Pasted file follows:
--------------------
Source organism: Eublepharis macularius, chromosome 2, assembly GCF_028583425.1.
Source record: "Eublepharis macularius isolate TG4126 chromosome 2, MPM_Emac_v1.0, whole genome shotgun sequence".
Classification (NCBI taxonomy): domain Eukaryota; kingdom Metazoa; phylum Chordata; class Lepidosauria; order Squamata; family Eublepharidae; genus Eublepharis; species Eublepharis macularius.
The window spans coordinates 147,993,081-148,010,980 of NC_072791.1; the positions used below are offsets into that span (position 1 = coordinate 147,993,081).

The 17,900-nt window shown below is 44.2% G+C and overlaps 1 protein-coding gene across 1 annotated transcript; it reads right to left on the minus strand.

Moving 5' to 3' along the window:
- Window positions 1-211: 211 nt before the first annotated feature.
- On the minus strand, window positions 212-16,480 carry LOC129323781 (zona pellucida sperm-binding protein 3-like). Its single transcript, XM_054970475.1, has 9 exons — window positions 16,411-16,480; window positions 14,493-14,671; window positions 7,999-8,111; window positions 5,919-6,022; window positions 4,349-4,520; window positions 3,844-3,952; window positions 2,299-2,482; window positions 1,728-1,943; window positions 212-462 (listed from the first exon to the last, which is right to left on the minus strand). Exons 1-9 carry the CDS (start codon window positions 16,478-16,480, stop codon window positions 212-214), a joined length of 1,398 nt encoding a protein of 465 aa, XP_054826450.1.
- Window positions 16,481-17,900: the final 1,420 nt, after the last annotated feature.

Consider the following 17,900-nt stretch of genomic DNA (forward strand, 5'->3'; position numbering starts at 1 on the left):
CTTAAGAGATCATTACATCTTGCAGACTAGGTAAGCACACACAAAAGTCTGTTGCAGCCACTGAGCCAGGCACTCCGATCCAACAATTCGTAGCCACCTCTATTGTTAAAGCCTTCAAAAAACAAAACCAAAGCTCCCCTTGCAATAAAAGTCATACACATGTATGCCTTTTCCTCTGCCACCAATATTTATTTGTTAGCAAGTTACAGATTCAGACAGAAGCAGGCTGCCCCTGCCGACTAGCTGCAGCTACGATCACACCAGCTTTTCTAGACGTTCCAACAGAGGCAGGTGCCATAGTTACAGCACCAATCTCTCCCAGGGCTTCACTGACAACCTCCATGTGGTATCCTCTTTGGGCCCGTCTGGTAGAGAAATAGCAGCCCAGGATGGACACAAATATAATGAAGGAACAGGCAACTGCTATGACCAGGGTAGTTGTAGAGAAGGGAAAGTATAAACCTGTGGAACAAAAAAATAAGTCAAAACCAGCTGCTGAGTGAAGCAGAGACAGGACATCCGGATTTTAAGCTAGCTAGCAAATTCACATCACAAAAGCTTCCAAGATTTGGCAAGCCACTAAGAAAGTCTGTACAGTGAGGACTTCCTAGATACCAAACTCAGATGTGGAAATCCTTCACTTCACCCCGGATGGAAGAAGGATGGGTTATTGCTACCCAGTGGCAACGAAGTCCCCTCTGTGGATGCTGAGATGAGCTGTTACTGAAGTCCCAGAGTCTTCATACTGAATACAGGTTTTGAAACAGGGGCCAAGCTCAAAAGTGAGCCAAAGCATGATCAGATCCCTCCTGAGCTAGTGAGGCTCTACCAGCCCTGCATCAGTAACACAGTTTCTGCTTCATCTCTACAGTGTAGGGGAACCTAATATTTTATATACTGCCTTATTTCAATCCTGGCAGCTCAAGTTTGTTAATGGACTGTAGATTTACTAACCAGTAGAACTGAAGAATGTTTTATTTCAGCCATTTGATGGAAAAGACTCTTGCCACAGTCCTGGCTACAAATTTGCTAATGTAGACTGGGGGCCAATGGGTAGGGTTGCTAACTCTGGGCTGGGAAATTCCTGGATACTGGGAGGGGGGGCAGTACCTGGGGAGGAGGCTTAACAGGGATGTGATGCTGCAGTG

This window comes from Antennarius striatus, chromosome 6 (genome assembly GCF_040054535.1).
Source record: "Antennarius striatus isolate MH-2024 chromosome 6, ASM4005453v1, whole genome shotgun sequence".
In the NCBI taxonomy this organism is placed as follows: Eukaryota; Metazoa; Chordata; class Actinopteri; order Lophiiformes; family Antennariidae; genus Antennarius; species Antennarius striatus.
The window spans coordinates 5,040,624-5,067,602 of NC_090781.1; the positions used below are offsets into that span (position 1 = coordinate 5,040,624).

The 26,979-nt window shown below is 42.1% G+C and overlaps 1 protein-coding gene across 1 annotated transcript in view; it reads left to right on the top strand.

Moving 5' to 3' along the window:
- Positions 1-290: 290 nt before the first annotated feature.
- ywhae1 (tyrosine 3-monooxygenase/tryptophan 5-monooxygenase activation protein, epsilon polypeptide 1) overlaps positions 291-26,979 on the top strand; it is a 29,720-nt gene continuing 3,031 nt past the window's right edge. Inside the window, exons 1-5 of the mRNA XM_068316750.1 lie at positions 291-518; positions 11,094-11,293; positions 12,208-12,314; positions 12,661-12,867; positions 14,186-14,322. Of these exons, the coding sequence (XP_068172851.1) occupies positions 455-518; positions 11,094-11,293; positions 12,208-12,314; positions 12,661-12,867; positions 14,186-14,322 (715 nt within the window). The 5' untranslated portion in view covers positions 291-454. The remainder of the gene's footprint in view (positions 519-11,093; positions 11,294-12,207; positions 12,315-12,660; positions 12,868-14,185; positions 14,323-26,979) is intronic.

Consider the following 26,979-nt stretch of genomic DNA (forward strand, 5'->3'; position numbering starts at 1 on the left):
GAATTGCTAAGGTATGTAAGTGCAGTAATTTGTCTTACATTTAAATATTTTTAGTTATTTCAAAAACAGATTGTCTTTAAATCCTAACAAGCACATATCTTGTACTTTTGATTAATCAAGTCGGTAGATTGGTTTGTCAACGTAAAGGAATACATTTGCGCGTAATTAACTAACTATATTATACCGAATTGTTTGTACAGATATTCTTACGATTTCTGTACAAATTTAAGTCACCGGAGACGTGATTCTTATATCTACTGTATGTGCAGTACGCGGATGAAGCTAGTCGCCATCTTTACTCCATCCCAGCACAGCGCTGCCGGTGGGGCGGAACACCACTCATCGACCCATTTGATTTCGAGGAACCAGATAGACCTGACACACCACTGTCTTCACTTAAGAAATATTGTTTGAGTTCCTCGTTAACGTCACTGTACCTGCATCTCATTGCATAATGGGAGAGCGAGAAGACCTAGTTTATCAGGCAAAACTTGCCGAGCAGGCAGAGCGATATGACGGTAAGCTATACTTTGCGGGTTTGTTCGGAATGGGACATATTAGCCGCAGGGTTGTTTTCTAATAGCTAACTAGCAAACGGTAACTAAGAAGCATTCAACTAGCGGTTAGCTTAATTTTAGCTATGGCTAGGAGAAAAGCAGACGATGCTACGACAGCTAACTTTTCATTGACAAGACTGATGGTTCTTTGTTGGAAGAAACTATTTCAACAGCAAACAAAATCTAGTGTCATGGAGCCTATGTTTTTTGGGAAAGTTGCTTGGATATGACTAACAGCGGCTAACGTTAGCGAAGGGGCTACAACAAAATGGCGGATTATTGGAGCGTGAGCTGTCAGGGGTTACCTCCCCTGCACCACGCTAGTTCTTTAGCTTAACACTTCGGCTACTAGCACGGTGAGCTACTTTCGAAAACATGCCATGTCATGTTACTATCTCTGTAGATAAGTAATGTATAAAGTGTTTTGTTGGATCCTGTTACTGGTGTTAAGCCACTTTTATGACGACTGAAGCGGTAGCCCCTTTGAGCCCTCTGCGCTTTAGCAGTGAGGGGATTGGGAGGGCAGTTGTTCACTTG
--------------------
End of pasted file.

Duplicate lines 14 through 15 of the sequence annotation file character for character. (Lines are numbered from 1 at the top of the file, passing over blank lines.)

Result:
In the NCBI taxonomy this organism is placed as follows: Eukaryota; Metazoa; Chordata; class Actinopteri; order Lophiiformes; family Antennariidae; genus Antennarius; species Antennarius striatus.
The window spans coordinates 5,040,624-5,067,602 of NC_090781.1; the positions used below are offsets into that span (position 1 = coordinate 5,040,624).